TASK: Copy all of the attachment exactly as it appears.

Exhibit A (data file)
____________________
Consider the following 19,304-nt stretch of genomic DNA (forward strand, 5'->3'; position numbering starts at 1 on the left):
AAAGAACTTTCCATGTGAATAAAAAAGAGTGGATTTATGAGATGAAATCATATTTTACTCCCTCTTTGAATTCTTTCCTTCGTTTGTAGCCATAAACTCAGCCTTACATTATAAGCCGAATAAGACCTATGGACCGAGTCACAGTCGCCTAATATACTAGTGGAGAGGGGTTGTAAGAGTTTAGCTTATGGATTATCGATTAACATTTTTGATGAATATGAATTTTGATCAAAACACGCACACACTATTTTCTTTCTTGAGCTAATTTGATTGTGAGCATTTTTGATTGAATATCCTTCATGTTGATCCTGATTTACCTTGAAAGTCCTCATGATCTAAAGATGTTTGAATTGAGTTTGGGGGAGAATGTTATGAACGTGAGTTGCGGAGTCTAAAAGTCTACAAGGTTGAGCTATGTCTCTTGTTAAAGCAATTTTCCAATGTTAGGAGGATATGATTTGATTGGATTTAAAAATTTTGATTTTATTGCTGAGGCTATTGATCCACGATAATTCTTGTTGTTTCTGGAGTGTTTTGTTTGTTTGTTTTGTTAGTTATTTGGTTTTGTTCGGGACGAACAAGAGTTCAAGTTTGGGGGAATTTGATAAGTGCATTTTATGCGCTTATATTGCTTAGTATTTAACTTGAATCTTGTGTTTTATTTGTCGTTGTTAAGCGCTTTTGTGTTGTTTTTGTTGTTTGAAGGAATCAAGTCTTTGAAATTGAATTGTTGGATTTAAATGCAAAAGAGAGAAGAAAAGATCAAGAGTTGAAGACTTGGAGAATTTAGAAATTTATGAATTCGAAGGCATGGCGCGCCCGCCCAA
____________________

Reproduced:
Consider the following 19,304-nt stretch of genomic DNA (forward strand, 5'->3'; position numbering starts at 1 on the left):
AAAGAACTTTCCATGTGAATAAAAAAGAGTGGATTTATGAGATGAAATCATATTTTACTCCCTCTTTGAATTCTTTCCTTCGTTTGTAGCCATAAACTCAGCCTTACATTATAAGCCGAATAAGACCTATGGACCGAGTCACAGTCGCCTAATATACTAGTGGAGAGGGGTTGTAAGAGTTTAGCTTATGGATTATCGATTAACATTTTTGATGAATATGAATTTTGATCAAAACACGCACACACTATTTTCTTTCTTGAGCTAATTTGATTGTGAGCATTTTTGATTGAATATCCTTCATGTTGATCCTGATTTACCTTGAAAGTCCTCATGATCTAAAGATGTTTGAATTGAGTTTGGGGGAGAATGTTATGAACGTGAGTTGCGGAGTCTAAAAGTCTACAAGGTTGAGCTATGTCTCTTGTTAAAGCAATTTTCCAATGTTAGGAGGATATGATTTGATTGGATTTAAAAATTTTGATTTTATTGCTGAGGCTATTGATCCACGATAATTCTTGTTGTTTCTGGAGTGTTTTGTTTGTTTGTTTTGTTAGTTATTTGGTTTTGTTCGGGACGAACAAGAGTTCAAGTTTGGGGGAATTTGATAAGTGCATTTTATGCGCTTATATTGCTTAGTATTTAACTTGAATCTTGTGTTTTATTTGTCGTTGTTAAGCGCTTTTGTGTTGTTTTTGTTGTTTGAAGGAATCAAGTCTTTGAAATTGAATTGTTGGATTTAAATGCAAAAGAGAGAAGAAAAGATCAAGAGTTGAAGACTTGGAGAATTTAGAAATTTATGAATTCGAAGGCATGGCGCGCCCGCCCAA